Performance-based quality contracts in bus service provision
David Hensher () and
John Stanley ()
Transportation Research Part A: Policy and Practice, 2003, vol. 37, issue 6, 519-538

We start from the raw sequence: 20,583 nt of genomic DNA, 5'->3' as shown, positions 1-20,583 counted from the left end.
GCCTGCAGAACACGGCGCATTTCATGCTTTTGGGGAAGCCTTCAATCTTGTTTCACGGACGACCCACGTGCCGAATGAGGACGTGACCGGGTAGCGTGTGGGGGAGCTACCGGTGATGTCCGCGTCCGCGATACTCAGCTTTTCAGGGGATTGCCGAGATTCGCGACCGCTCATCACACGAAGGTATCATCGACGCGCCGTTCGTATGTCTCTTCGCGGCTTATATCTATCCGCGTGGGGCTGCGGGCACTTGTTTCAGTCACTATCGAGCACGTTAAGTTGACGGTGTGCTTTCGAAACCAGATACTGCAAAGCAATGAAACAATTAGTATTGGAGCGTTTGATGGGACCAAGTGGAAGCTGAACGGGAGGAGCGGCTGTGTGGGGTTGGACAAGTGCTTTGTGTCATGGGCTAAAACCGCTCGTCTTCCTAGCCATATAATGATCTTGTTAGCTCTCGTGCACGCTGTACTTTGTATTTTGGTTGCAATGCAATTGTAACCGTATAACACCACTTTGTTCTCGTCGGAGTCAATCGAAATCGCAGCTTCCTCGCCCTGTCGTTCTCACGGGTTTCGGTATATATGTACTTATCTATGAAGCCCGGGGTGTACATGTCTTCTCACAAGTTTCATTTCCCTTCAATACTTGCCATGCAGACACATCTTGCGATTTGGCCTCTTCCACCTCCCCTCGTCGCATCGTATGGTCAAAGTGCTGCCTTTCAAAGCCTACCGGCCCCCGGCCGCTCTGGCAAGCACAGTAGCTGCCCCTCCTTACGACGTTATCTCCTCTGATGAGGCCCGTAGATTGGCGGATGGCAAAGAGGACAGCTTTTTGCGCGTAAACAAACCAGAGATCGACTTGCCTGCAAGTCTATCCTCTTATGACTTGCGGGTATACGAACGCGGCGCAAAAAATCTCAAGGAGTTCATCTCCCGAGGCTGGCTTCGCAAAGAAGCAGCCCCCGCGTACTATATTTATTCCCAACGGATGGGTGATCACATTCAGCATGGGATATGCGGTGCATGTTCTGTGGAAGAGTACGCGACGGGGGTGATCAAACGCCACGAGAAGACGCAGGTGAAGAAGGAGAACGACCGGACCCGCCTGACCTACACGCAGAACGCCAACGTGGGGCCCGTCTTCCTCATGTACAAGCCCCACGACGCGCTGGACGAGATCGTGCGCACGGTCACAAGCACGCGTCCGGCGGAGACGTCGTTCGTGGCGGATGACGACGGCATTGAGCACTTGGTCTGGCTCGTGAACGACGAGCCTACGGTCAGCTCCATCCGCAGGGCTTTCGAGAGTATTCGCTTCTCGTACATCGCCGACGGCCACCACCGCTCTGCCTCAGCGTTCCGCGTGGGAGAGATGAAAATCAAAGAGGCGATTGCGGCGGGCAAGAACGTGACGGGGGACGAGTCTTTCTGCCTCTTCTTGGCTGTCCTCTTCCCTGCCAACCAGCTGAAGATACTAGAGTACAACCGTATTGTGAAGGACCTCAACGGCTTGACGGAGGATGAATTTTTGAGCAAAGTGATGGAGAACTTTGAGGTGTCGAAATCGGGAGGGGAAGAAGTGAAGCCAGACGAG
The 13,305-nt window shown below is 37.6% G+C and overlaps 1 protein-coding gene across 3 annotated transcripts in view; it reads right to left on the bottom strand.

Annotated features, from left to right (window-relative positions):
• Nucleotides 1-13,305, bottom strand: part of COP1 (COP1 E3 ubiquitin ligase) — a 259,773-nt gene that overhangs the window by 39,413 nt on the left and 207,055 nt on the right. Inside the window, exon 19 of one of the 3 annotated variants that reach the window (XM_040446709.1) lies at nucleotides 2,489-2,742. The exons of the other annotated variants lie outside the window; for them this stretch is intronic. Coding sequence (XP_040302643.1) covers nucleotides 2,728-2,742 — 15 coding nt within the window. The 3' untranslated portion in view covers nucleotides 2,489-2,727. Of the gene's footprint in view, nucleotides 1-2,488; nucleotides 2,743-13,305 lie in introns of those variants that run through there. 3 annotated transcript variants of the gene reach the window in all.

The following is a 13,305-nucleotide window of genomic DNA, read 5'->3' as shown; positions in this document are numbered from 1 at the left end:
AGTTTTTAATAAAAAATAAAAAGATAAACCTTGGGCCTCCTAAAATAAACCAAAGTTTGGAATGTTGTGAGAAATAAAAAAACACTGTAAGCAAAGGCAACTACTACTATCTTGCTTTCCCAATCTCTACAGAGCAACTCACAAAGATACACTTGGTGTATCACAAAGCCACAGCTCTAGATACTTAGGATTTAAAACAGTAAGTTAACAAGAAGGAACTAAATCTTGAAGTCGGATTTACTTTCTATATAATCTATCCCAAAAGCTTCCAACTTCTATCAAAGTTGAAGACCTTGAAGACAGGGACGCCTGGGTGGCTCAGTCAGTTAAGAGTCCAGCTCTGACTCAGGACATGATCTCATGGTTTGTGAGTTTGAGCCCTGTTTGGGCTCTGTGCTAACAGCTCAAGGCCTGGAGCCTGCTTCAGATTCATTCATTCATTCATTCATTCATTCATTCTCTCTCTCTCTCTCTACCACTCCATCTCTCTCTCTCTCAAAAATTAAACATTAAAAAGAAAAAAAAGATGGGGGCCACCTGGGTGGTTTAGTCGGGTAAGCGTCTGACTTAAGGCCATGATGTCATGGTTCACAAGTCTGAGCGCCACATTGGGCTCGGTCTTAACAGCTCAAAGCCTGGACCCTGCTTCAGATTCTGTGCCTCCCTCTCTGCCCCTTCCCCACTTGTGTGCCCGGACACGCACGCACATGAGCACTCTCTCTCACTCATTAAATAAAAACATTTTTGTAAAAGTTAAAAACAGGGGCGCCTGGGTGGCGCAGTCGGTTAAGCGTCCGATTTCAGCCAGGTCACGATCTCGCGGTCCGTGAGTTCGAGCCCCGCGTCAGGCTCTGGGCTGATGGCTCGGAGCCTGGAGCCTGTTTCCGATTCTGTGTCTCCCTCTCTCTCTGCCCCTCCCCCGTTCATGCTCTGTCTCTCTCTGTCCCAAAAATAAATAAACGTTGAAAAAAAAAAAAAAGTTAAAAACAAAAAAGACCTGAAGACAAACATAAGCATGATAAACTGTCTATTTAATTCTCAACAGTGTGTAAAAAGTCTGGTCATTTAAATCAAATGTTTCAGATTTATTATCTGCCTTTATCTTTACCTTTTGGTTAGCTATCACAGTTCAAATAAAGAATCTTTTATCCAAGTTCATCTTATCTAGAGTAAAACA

Institutional reform of the bus sector is a topical discussion item in a number of countries at present. A specific focus is on ensuring a value for money (VM) regime to identify the benefits to society associated with each dollar of subsidy support from government. This paper promotes the position that a performance-based contracting (PBC) regime offers the best prospects of achieving a system-wide VM outcome. It proposes a reward system for bus operators that combines payment for delivering a minimum level of service (MSL), that meets government community service obligations, plus an incentive regime that rewards operators for patronage increases (above MSL patronage levels). The patronage incentive is based on expected user and external benefits deriving from service improvements and patronage increases. Cost benchmarking at relevant best practice levels is proposed as essential to ensure remuneration is based on efficient cost levels. The paper argues that a PBC approach is consistent with maximising social surplus from public transport provision across a geographic area, for any given budget constraint and regulatory imposed minimum service levels. The main alternative, competitive tendering (CT), is argued to be less attractive than PBCs in terms of securing the maximum social surplus to the community, given the total amount of subsidy support available, although CT is an appropriate non-compliance condition. This paper is a companion to Hensher and Houghton [Hensher, D.A., Houghton, E., Performance-based contracts for the bus sector: delivering social and commercial value for money, Trans. Res. B, in press] that details the economic framework and an application of PBCs.
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